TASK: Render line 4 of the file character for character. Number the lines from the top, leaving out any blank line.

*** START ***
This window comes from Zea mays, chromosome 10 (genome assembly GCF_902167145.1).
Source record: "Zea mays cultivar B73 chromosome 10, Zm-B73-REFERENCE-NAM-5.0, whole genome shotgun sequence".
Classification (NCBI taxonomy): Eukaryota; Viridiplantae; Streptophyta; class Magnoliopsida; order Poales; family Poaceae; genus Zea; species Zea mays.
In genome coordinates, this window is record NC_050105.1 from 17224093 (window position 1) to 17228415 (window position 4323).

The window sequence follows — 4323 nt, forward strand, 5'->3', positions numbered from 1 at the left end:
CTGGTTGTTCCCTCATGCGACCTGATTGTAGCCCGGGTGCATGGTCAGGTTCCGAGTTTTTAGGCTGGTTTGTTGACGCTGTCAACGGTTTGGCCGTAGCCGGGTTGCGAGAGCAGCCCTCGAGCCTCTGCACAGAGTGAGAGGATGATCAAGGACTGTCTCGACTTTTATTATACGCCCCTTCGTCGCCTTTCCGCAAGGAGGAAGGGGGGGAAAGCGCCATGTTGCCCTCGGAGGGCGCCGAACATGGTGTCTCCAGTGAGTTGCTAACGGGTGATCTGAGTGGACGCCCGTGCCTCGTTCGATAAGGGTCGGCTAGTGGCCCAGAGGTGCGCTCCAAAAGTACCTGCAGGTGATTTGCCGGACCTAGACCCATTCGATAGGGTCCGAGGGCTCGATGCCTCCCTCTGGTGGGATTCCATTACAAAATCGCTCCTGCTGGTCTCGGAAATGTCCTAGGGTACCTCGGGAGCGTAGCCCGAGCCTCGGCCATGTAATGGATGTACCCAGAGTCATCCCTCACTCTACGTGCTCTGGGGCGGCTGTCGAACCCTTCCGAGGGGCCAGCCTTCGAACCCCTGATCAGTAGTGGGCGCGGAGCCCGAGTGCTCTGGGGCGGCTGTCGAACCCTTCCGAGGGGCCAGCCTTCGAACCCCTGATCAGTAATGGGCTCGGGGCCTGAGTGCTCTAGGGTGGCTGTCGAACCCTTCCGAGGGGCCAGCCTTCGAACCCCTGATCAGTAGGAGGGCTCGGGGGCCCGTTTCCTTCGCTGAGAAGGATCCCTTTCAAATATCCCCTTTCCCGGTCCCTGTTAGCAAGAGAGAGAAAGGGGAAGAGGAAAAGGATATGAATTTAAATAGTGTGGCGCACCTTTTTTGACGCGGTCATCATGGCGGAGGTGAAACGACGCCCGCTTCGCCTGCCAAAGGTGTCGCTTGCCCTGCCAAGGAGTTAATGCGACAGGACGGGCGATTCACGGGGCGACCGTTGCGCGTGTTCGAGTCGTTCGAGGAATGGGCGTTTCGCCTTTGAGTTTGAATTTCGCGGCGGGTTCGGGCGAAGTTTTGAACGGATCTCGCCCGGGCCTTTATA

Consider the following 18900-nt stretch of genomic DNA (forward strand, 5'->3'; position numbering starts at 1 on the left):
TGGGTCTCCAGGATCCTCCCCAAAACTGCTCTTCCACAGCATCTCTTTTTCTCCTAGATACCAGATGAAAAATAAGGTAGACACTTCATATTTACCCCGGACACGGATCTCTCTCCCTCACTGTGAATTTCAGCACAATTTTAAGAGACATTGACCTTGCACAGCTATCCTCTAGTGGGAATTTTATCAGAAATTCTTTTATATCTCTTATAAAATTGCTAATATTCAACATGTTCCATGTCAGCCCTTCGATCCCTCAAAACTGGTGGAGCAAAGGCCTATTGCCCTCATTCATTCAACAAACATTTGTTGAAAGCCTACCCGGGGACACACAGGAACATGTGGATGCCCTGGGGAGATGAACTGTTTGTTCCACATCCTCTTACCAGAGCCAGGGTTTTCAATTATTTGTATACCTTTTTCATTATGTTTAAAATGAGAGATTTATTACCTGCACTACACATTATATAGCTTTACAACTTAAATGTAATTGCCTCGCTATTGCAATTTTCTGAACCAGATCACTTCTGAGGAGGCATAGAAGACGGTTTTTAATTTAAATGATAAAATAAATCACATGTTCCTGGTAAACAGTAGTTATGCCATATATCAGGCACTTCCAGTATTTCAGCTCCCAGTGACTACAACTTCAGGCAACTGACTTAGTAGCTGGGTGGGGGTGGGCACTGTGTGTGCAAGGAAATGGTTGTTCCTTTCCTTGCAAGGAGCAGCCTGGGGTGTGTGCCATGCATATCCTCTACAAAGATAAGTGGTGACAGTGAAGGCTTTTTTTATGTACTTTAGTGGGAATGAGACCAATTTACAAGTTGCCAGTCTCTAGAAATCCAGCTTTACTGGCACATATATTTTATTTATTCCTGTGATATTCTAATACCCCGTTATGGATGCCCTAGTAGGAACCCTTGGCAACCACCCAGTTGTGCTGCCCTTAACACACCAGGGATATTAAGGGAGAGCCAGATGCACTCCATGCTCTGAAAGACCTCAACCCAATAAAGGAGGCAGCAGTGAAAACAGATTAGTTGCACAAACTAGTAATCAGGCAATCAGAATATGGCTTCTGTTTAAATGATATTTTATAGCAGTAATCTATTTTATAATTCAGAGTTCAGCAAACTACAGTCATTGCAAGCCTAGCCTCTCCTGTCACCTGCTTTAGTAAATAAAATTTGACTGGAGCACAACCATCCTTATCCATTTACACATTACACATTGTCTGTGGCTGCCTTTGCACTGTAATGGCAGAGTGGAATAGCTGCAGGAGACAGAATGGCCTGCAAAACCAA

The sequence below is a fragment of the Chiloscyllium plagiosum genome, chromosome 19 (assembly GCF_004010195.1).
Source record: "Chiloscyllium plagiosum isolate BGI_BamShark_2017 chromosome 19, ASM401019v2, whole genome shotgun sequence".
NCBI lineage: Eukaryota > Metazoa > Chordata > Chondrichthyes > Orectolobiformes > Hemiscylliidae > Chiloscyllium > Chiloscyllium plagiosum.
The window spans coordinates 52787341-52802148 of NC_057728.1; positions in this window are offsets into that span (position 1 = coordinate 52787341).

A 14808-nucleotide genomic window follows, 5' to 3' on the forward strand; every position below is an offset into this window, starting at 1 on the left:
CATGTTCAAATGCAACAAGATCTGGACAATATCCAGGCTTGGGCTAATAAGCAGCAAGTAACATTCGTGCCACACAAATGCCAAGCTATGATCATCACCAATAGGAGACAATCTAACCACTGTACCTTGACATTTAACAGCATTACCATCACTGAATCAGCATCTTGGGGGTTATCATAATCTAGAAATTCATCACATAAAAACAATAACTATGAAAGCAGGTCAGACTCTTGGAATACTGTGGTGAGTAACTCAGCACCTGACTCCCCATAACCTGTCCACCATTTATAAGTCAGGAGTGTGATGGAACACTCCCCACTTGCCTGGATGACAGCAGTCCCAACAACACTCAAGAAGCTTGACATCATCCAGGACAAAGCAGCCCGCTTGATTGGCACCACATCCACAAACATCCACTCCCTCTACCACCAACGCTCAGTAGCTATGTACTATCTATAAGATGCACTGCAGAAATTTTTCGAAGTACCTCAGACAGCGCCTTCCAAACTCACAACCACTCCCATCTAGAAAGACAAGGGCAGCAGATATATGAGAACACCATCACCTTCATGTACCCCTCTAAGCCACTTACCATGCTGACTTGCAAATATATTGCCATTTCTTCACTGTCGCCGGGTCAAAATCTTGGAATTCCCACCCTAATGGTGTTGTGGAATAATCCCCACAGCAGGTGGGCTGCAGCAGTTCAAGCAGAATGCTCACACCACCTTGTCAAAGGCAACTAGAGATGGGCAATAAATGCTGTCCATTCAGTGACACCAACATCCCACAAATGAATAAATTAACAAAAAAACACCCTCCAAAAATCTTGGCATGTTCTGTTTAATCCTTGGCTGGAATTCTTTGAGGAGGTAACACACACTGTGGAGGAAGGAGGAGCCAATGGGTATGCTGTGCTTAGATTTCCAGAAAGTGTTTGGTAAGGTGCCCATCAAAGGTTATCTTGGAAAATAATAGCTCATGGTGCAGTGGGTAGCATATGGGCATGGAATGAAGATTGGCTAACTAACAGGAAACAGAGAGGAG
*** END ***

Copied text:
In genome coordinates, this window is record NC_050105.1 from 17224093 (window position 1) to 17228415 (window position 4323).